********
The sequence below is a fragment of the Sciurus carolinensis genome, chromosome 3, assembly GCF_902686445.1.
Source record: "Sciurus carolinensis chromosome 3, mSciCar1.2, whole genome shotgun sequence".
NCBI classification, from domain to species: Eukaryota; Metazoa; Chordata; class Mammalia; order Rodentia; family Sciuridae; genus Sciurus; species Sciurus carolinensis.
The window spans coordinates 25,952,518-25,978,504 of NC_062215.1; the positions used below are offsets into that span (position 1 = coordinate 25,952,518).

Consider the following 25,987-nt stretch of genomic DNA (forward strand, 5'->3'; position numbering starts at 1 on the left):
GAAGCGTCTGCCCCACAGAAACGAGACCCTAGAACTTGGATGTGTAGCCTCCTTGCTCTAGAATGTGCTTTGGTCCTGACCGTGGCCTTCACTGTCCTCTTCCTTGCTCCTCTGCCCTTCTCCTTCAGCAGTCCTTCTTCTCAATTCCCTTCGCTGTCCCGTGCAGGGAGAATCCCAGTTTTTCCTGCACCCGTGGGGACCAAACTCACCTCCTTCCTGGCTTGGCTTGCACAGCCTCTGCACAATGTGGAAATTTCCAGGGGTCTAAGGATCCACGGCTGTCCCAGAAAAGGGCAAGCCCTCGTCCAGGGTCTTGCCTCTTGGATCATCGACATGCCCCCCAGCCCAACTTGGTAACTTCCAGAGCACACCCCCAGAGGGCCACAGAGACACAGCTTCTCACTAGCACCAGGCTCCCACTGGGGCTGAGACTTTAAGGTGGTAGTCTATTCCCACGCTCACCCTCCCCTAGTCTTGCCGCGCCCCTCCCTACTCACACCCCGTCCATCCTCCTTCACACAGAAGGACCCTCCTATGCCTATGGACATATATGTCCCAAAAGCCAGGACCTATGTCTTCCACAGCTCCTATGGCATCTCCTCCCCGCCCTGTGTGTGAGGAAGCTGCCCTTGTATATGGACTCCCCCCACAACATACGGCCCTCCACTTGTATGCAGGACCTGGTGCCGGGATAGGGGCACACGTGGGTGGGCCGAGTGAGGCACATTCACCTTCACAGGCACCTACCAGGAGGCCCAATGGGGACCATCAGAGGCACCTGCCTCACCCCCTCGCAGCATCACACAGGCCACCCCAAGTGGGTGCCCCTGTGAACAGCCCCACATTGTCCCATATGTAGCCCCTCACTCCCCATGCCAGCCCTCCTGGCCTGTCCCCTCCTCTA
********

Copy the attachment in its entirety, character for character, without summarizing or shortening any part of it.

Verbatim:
The sequence below is a fragment of the Sciurus carolinensis genome, chromosome 3, assembly GCF_902686445.1.
Source record: "Sciurus carolinensis chromosome 3, mSciCar1.2, whole genome shotgun sequence".
NCBI classification, from domain to species: Eukaryota; Metazoa; Chordata; class Mammalia; order Rodentia; family Sciuridae; genus Sciurus; species Sciurus carolinensis.
The window spans coordinates 25,952,518-25,978,504 of NC_062215.1; the positions used below are offsets into that span (position 1 = coordinate 25,952,518).

Consider the following 25,987-nt stretch of genomic DNA (forward strand, 5'->3'; position numbering starts at 1 on the left):
GAAGCGTCTGCCCCACAGAAACGAGACCCTAGAACTTGGATGTGTAGCCTCCTTGCTCTAGAATGTGCTTTGGTCCTGACCGTGGCCTTCACTGTCCTCTTCCTTGCTCCTCTGCCCTTCTCCTTCAGCAGTCCTTCTTCTCAATTCCCTTCGCTGTCCCGTGCAGGGAGAATCCCAGTTTTTCCTGCACCCGTGGGGACCAAACTCACCTCCTTCCTGGCTTGGCTTGCACAGCCTCTGCACAATGTGGAAATTTCCAGGGGTCTAAGGATCCACGGCTGTCCCAGAAAAGGGCAAGCCCTCGTCCAGGGTCTTGCCTCTTGGATCATCGACATGCCCCCCAGCCCAACTTGGTAACTTCCAGAGCACACCCCCAGAGGGCCACAGAGACACAGCTTCTCACTAGCACCAGGCTCCCACTGGGGCTGAGACTTTAAGGTGGTAGTCTATTCCCACGCTCACCCTCCCCTAGTCTTGCCGCGCCCCTCCCTACTCACACCCCGTCCATCCTCCTTCACACAGAAGGACCCTCCTATGCCTATGGACATATATGTCCCAAAAGCCAGGACCTATGTCTTCCACAGCTCCTATGGCATCTCCTCCCCGCCCTGTGTGTGAGGAAGCTGCCCTTGTATATGGACTCCCCCCACAACATACGGCCCTCCACTTGTATGCAGGACCTGGTGCCGGGATAGGGGCACACGTGGGTGGGCCGAGTGAGGCACATTCACCTTCACAGGCACCTACCAGGAGGCCCAATGGGGACCATCAGAGGCACCTGCCTCACCCCCTCGCAGCATCACACAGGCCACCCCAAGTGGGTGCCCCTGTGAACAGCCCCACATTGTCCCATATGTAGCCCCTCACTCCCCATGCCAGCCCTCCTGGCCTGTCCCCTCCTCTA